ESG: safeguarding against the risks

11 November 2022

The COP27 conference brings with it even sharper focus on the climate crisis. It is a crisis being felt at every level of our global society from the state right down to the individual. Businesses are of course not immune to the risks.

This note outlines guiding principles decision makers should bear in mind in the context of the key ESG-related litigation and regulatory risks faced by businesses today.

Guiding principles for decision makers

Accountability is key. Public demand, whether consumer or investor or otherwise, is driving a focus on ESG and making it a boardroom issue. A business’s decision makers should be guided by the following key principles:

  • Board accountability: there is an increasing divergence of priorities between shareholders/investors who want to see a return and those who are willing to prioritise ESG to the possible detriment of immediate return. Boards need to manage those competing interests. Clear board management information and recorded decision-making is key to protecting the board.
  • Global issues: global companies need to navigate the different legal and regulatory regimes in which they operate. Not only can this be onerous and stifling but it can lead to risks for English parent companies who assume responsibilities for the conduct of their foreign subsidiaries. A careful balance between a top-down approach and allowing local boards autonomy is required.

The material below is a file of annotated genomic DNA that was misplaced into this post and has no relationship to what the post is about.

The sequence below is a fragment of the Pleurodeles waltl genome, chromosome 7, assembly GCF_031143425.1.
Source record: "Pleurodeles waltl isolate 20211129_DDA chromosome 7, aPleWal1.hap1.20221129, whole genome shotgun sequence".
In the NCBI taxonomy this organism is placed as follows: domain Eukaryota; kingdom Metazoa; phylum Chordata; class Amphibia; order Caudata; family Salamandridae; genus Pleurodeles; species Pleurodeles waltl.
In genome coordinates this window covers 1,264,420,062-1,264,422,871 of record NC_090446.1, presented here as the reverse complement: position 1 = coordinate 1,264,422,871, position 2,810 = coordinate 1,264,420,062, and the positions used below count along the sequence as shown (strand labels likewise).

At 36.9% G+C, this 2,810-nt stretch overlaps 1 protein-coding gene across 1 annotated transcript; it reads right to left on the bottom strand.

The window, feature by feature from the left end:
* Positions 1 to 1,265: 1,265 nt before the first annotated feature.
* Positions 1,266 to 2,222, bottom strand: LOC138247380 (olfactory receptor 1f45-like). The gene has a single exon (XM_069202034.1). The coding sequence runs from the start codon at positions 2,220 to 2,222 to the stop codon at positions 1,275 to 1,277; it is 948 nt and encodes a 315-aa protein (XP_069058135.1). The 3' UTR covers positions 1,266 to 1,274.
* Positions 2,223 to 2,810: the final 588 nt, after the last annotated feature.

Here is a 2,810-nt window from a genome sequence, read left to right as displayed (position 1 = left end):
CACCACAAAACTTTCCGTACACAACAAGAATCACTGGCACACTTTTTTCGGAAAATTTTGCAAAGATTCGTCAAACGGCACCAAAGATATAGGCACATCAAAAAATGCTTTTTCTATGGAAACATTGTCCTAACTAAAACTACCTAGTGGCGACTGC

• Over-reach: the legal and regulatory framework particularly for environmental and sustainability issues has become wide-reaching and complex. Companies need to ensure they understand the initiatives/ventures they are pursuing and try not to do too much too soon. The desire to take opportunities or just keep pace with competitors cannot over-shadow careful planning, due diligence, risk assessments and the taking of advice.
  • Oversight: management must ensure that well-meaning ESG initiatives or investments are properly and continuously monitored and supervised. Putting in place internal policies, structures, responsibilities and reporting lines will ensure that promises made are kept and any issues which may arise are identified early and addressed. This all minimises risk.

The risks

Risk one: litigious innovation

The litigation landscape is becoming more challenging for businesses and their boards due to the number of creative avenues through which claimants are bringing ESG-related causes of action under English law. The claims are often brought by NGOs or funded parties with sufficient budget.

Examples of litigation innovation include potential derivative actions against company directors for failing to meet climate commitments and, consequently, breaching their duties to the company.[1] Activist shareholder ClientEarth has briefed its letter before action against the directors of Shell as a “milestone” in climate litigation, being the first attempt to hold a company’s board of directors personally liable for failing to properly prepare for the net-zero transition.[2] Proving no fault in these circumstances can require far reaching disclosure of board-level decision making to demonstrate that directors did act in accordance with their duties.